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Karl E. Meyer and Shareen Brysac: God's Own Country

Kochi (Cochin)—In the 1990s, the wordsmiths in New Delhi struck upon “Incredible India” as the advertising shorthand for the world’s most populous democracy. Not to be outdone, Kerala’s rulers rebranded their state “God’s Own Country,” a slogan now seen everywhere. But three thoughts occurred to us after spending ten days traveling through Kerala:
  1. That the apostrophe should appear at the end of the first word, given the plurality of divinities in this intriguing state;
  2. That among these deities is the Marxist god that demonstrably failed the former Soviet empire; and
  3. That communism here has half-succeeded and half-failed in interesting ways.
Much has been written about Kerala’s quality of life, its achievements in literacy, health, and empowerment of women. But we found that God's Own Country is also vulnerable to mortal misjudgments and adverse external forces. As we learned in Mumbai, access to jobs is a major source of communal strife. In Kerala, the lack of jobs for educated citizens is an omnipresent challenge. Unemployment in the state hovers around 25 percent, depending on how and whom you count; roughly twice as many women as men are jobless. Moreover, Kerala has no industrial base. Workers are unionized and wages are high compared to neighboring Tamil Nadu. Land is in short supply and expensive; consumer goods are imported. Jumbo-sized billboards pepper the landscape; television commercials interrupt programming—a Mad Man’s delight. Print journalism flourishes, and people are well informed and opinionated. But in the words of a friendly critic, “Keralites know their rights, but not their obligations.” On our journey we have seen several attempts to mitigate the relentless consumer pressure on a weak economic base by promoting ecotourism, nurturing manufacturing cooperatives founded a half- century ago, and disbursing micro-loans to seed small businesses. The intentions are admirable; the limitations severe. Early on, we visited a popular tourist destination, the hill station of Ponmudi, nearly three hours by car from the capital, Trivandrum. But whereas the ancient Romans excelled at constructing ruler-straight roads, Keralites have produced what must be among the world’s greatest collections of hairpin turns (22 in the final stretch). On leveler terrain, public and private buses, trucks, motorcycles, bikes, auto-rickshaws, and cars hurtle through roads blocked by armies of pedestrians, cows, protest demonstrators, and the occasional temple elephant accompanied by his or her mahouts. A recent cover story from India Today noted that India has the highest number of road accidents in the world: by last count, 13 every hour, 114,590 a year.  Safety aside, public transport is sluggish, inadequate, and subject to periodic strikes. This infrastructure is palpably inhospitable to large-scale ecotourism. As a headline in The Hindu puts it, India is a country “Where the Pedestrian Is a Third-Class Citizen.” Sidewalks are a rarity in Kerala. 

Jodi Liss: Omar Bongo and the Big Vegetables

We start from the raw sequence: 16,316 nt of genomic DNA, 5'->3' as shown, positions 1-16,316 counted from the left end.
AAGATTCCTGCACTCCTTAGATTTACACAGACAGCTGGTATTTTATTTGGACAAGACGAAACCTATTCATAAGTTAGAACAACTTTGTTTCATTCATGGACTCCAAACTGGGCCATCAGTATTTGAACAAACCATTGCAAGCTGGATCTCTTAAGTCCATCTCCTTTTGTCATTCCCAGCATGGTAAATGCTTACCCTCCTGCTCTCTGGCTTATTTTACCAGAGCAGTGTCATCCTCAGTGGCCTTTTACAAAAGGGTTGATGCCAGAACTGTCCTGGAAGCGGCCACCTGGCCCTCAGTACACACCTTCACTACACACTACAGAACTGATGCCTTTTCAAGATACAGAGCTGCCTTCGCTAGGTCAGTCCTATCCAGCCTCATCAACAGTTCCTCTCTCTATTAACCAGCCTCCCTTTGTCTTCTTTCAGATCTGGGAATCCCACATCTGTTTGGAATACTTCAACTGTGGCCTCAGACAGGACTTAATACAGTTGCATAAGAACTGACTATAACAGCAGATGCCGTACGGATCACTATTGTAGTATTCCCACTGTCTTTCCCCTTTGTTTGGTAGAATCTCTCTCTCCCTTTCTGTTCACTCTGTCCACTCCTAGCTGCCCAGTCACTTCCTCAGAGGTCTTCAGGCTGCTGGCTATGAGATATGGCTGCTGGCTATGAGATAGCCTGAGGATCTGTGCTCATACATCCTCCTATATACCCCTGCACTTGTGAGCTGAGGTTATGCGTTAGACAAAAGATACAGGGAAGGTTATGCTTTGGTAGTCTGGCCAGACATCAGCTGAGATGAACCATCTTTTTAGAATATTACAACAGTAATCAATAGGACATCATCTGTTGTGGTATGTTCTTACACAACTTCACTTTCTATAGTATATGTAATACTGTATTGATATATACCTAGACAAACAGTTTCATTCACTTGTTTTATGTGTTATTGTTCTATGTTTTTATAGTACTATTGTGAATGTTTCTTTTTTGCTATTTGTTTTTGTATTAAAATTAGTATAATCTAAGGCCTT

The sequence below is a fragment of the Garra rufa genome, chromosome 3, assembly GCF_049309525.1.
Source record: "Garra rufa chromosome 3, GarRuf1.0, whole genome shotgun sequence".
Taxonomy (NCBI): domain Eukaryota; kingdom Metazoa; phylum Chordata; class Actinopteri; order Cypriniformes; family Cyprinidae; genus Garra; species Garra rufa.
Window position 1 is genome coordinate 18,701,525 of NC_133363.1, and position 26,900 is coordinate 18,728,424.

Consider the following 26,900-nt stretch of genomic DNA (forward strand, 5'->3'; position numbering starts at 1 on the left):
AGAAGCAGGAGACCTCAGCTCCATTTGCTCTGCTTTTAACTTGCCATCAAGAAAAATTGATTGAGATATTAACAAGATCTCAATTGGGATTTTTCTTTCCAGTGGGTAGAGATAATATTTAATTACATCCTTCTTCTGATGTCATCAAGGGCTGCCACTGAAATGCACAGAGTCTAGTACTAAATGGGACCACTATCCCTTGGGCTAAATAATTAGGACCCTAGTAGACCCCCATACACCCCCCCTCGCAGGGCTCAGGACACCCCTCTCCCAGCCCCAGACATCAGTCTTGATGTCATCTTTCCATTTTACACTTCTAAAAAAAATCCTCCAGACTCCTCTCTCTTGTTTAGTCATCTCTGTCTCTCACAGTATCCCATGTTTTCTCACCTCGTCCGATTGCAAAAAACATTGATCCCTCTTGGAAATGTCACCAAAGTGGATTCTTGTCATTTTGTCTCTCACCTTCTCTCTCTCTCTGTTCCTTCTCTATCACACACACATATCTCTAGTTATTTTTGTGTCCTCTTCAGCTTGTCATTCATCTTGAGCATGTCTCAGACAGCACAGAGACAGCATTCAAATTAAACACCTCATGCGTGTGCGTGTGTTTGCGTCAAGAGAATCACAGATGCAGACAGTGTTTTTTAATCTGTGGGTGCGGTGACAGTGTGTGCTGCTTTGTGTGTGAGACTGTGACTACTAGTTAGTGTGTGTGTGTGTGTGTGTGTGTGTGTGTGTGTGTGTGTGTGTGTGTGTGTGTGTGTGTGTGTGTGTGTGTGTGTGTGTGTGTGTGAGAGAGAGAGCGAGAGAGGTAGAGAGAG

Every student of International Relations Theory 101 gets treated to Jean-Jacques Rousseau’s Parable of the Stag Hunt. You remember the tale: two hunters are sent into the woods looking for a stag to feed their starving village. To bag the animal, they must independently choose to work together or each can choose to snare a rabbit for themselves (which can be accomplished alone). In the end, they choose the lesser task: feasting as the villagers starve, foregoing the uncertain rewards of cooperation for more immediate, assured ends. Rousseau’s parable illustrates the all-too-prevalent triumph of self-interest over group loyalty. But it's also a perfect metaphor for corruption. Omar Bongo, the president of Gabon died last week. Few in the West had heard of him until his obituary appeared on the front page of The New York Times. Gabon is a small but oil-rich country on the Atlantic coast of Africa, and Bongo, who ruled for 41 years, was one of the smoother, most clever oil despots the world has ever seen. He sustained his power not by overt violence but by co-opting enemies and, allegedly, running a network of spies and informants. Gabon is a former French colony, and Bongo played on that nation's guilt and need for oil to keep in the West's good books. He and his family amassed a fortune on what should have been a civil servant’s salary. No one was fooled. Everyone knows Bongo’s story is scarcely unique in the developing world. Yet what Omar Bongo did is almost beside the point—it’s what he didn’t do in 41 years that matters. Simply put, he didn’t bother to create a functioning country. For years, we've heard the truism that developing countries needed Western aid to build successful economies. But has it worked? Despite billions in loans and gifts to developing nations, poverty is still rampant, especially in Africa. Since the beginning of the Cold War, international aid was often a fig leaf for payoffs and bribes to dictators to keep them in one camp or another. Rarely did the money spent trickle down to the people who needed it most. Economists now debate whether the West should continue to lend or give aid money to developing countries in the hopes that it will eventually help matters, or whether it just abets corruption and makes things worse. But dozens of countries haven’t truly needed aid....



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